Irish scientists develop tissue-regenerating biomaterial
Collagen and graphene combination also fights infection and enhances recovery
Graphene, the world’s thinnest material, responds to electrical stimuli such as those from nerves, the spinal cord, heart, brain and muscles
Irish researchers have developed a new “biomaterial” capable of regenerating tissue and eliminating infections, especially those arising in hospital settings.
The breakthrough could also enable enhanced recovery for patients after a heart attack and those recovering from burns.
Researchers at Amber, the Science Foundation Ireland-funded materials science institute at the Royal College of Surgeons in Ireland, working in partnership with scientists at Trinity College Dublin and Eberhard Karls University in Germany, have made the “biohybrid” material.
In a paper published in the journal Advanced Materials, they outline its structure: a combination of the protein collagen (widely available in the human body) and graphene (the world’s thinnest material and known to have unique mechanical and electrical properties). It responds to electrical stimuli (such as those from nerves, the spinal cord, heart, brain and muscles).
They underline its potential to improve quality of life for heart-attack survivors, where scar tissue build-up can decrease heart function, by bypassing damaged regions to restore functional activity.
For people with extensive nerve damage, there are currently limited options in terms of repairing nerve injuries extending beyond a small area. However, by combining a biomaterial with proven regenerative capacity, such as collagen, with a material that can carry an electrical stimulus, it may be possible to transmit electrical signals across damaged tissue, resulting in functional restoration of the affected area. This concept “may also have potential in regenerative capabilities of the spinal cord and other areas including the brain”.
The material also prevents “bacterial attachment”, a hugely favourable characteristic which can be applied in the development of next-generation antimicrobial medical devices. “The surface roughness of the material, induced by the introduction of graphene, causes bacterial walls to be burst while simultaneously allowing the heart cells to multiply and grow.”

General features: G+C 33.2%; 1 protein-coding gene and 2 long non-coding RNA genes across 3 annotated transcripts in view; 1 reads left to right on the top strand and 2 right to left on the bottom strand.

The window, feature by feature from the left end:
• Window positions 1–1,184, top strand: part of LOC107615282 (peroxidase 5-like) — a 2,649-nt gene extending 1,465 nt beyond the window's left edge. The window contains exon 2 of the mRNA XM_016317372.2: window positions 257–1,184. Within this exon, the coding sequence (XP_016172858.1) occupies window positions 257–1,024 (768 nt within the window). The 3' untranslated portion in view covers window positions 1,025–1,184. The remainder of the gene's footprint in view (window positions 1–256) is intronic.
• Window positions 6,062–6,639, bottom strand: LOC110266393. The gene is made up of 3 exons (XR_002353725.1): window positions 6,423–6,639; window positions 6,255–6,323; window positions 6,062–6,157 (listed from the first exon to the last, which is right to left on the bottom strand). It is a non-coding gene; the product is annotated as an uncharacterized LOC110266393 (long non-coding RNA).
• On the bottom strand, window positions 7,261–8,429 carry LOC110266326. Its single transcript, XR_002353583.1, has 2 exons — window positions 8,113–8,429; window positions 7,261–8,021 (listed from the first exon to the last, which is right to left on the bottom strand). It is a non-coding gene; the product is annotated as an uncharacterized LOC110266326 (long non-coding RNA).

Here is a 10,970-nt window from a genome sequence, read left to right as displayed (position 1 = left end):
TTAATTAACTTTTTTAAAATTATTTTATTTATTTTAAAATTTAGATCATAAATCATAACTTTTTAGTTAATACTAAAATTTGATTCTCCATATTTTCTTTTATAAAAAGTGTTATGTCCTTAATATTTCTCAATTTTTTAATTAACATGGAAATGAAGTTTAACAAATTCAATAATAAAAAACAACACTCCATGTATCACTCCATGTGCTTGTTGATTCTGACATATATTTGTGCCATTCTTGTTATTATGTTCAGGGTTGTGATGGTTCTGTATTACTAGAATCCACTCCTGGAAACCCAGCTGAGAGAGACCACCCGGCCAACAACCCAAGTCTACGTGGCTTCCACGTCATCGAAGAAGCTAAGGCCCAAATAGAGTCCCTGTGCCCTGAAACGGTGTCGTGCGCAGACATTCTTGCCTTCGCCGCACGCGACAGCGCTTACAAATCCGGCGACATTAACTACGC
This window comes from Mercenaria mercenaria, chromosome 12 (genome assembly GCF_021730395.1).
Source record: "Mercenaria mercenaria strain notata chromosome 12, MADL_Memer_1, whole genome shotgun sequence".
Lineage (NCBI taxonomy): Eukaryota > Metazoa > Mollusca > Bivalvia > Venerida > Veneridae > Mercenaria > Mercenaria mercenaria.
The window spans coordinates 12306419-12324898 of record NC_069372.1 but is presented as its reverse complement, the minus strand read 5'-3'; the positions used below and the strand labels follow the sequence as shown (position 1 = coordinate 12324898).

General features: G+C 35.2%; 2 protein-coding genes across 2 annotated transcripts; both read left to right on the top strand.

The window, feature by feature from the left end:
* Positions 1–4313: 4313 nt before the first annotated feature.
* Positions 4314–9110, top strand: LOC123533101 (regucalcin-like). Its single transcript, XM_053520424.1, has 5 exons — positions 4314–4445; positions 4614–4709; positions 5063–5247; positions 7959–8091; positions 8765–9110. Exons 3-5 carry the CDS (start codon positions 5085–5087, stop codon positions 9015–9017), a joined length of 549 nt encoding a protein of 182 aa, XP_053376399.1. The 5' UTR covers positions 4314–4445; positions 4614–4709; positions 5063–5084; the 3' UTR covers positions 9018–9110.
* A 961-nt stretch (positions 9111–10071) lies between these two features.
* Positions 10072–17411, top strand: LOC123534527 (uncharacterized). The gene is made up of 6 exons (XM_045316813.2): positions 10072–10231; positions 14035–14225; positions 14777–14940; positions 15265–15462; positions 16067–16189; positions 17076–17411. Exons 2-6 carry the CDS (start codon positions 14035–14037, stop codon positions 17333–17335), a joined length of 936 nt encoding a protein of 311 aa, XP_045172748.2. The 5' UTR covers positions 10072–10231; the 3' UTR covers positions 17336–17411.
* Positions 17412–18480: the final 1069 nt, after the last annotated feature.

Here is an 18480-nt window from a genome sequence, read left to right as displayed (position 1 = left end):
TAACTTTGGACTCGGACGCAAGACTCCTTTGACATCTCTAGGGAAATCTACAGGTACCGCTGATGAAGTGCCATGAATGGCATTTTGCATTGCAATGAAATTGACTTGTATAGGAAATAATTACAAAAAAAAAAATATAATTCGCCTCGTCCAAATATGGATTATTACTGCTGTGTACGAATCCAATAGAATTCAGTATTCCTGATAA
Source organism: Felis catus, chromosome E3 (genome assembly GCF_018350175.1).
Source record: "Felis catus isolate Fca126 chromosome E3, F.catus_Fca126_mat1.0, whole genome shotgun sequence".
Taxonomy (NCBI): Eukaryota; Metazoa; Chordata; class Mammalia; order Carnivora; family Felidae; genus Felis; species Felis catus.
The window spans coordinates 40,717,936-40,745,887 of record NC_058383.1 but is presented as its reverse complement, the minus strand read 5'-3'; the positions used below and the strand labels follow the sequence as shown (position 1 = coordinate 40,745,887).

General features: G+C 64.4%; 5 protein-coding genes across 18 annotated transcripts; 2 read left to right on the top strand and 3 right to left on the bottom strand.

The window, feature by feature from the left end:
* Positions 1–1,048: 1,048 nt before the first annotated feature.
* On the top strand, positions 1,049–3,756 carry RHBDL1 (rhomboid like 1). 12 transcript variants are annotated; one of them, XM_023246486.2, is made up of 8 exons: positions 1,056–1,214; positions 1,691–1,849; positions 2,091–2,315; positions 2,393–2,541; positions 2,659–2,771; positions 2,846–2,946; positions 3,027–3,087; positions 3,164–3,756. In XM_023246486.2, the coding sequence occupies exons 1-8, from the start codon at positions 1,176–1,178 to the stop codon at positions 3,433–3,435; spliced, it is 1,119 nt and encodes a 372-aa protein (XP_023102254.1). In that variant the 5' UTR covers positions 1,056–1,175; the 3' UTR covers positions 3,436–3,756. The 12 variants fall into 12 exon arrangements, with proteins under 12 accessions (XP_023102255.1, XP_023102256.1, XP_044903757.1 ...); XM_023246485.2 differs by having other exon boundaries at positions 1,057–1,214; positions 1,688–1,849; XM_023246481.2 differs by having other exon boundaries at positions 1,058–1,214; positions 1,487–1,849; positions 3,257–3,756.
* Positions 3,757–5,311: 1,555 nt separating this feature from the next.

Prof Fergal O’Brien, deputy director of Amber and lead investigator on the project, explained: “Many cells and tissues in the body are responsive to electrical stimulation, but electroconductive materials are limited because they may kill cells or cause infection.”
Despite progress in biomaterials science, there has been limited success in treating tissues of the heart and nervous system. There are currently no solutions for very large nerve defects and large areas of heart wall damage.
While researchers were “very excited” by the potential of this material for cardiac applications, “it might have potential in a number of other indications such as repairing damaged peripheral nerves or perhaps even spinal cord,” he said.
In a related but separate project, Cúram, the SFI Research Centre in Medical Devices, at NUI Galway, is to partner with five European institutions to develop new advanced therapies and technologies in skin regeneration for the treatment of burns and chronic wounds.
The €4 million NanoGrowSkin project will involve scientists working on developing an improved “chronic wound therapy” incorporating a “bioengineered human skin substitute, improving the manufacturing process, shortening the production time, and enhancing its treatment effectiveness”.
‘Main protective barrier’
Cúram director Prof Abhay Pandit, who will lead the NUIG elements of the project, said: “The skin is the main protective barrier the body has against any external attack. Any skin disease or injury needs to be treated immediately. The most common conditions are wounds, pressure ulcers and burns, and current treatments based on the use of skin grafts, or even on implanting skin originating from a donor, are associated with several problems.”
Until now, different types of artificial skin covers have been designed, although none of them has successfully reproduced the accurate structure and functions of the native human skin. “Moreover, they can also present some disadvantages, such as a high bacterial infection risk, low biological activity and low regenerative effectiveness,” he said.
“We aim to overcome the two major drawbacks of severe skin wounds: the urgent need of an effective skin implant in life-threatening situations and to avoid/counteract usual bacterial infections,” Prof Pandit added.
The research teams based in Ireland, Spain, Italy and France will use tissue engineering techniques including nanotechnology, to manufacture autologous material (from the patient’s own body). It is a skin substitute comprised of materials whose safety and efficacy has already been proven in humans.